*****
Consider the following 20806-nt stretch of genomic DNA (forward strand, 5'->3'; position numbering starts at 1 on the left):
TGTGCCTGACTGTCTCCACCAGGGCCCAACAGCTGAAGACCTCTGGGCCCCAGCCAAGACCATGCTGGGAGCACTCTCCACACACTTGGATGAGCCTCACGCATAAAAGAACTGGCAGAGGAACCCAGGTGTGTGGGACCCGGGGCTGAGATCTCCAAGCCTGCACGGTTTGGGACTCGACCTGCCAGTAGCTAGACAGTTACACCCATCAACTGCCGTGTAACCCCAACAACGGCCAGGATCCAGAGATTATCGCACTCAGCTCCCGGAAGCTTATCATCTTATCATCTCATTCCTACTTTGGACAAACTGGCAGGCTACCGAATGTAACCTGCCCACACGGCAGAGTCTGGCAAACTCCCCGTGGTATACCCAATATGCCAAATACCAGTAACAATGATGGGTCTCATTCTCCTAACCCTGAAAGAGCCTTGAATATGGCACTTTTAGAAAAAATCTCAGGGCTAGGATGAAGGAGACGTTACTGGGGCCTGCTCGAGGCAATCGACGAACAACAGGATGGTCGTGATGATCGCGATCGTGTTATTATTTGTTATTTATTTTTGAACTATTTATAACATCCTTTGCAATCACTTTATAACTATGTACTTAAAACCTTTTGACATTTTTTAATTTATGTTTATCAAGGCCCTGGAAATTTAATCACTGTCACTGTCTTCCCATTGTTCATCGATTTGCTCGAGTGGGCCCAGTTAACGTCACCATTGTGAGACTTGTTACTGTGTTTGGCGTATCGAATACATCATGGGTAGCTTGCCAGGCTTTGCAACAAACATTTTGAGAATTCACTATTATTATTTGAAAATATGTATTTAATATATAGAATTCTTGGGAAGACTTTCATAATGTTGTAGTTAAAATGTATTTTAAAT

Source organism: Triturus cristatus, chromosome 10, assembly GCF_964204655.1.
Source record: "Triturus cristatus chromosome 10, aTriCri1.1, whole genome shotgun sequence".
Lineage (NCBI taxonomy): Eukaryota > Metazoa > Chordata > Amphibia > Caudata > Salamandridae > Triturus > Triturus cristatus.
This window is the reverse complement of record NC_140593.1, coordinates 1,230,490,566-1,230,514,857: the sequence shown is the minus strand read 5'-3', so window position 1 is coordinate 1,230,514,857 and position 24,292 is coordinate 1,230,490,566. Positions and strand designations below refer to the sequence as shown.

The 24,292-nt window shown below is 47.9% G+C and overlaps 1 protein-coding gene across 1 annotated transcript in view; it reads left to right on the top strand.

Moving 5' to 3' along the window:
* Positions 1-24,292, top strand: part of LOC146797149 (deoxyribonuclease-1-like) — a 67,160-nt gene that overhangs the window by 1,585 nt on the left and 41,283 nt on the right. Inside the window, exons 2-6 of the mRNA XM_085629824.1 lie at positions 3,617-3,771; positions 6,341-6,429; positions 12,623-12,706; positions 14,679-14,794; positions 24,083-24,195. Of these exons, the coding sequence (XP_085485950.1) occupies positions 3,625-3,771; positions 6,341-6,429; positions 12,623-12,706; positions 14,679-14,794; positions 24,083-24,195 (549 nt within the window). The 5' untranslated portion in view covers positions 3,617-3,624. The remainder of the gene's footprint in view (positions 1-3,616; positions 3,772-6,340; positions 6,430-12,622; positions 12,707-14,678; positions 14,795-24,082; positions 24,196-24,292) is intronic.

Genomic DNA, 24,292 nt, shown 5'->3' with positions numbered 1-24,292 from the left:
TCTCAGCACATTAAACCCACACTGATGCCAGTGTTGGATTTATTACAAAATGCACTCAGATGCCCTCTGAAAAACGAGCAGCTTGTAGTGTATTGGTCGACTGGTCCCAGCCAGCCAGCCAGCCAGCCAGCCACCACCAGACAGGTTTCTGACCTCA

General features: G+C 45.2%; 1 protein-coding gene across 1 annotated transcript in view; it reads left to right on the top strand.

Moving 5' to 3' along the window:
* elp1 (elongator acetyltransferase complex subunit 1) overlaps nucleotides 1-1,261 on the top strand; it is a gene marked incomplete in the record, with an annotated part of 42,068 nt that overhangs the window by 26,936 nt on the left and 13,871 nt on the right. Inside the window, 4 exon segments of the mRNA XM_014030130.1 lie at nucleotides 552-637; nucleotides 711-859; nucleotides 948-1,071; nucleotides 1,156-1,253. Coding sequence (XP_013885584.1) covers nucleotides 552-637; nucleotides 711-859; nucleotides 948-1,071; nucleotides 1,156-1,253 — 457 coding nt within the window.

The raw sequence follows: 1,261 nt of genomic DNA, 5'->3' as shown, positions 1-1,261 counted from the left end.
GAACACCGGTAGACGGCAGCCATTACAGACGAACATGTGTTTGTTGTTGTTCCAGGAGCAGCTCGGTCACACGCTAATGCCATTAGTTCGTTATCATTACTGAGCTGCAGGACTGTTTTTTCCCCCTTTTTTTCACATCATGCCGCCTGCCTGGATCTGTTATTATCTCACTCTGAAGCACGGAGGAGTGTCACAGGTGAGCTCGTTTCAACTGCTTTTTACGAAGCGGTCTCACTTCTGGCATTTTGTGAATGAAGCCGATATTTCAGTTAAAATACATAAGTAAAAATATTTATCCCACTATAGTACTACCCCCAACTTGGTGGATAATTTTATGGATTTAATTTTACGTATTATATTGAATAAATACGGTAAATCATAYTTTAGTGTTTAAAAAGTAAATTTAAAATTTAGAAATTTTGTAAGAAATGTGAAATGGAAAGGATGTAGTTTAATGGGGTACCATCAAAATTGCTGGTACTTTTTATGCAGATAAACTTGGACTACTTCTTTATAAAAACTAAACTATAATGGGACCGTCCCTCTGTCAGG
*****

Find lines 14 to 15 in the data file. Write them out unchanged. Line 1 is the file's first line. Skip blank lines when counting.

* elp1 (elongator acetyltransferase complex subunit 1) overlaps nucleotides 1-1,261 on the top strand; it is a gene marked incomplete in the record, with an annotated part of 42,068 nt that overhangs the window by 26,936 nt on the left and 13,871 nt on the right. Inside the window, 4 exon segments of the mRNA XM_014030130.1 lie at nucleotides 552-637; nucleotides 711-859; nucleotides 948-1,071; nucleotides 1,156-1,253. Coding sequence (XP_013885584.1) covers nucleotides 552-637; nucleotides 711-859; nucleotides 948-1,071; nucleotides 1,156-1,253 — 457 coding nt within the window.

The raw sequence follows: 1,261 nt of genomic DNA, 5'->3' as shown, positions 1-1,261 counted from the left end.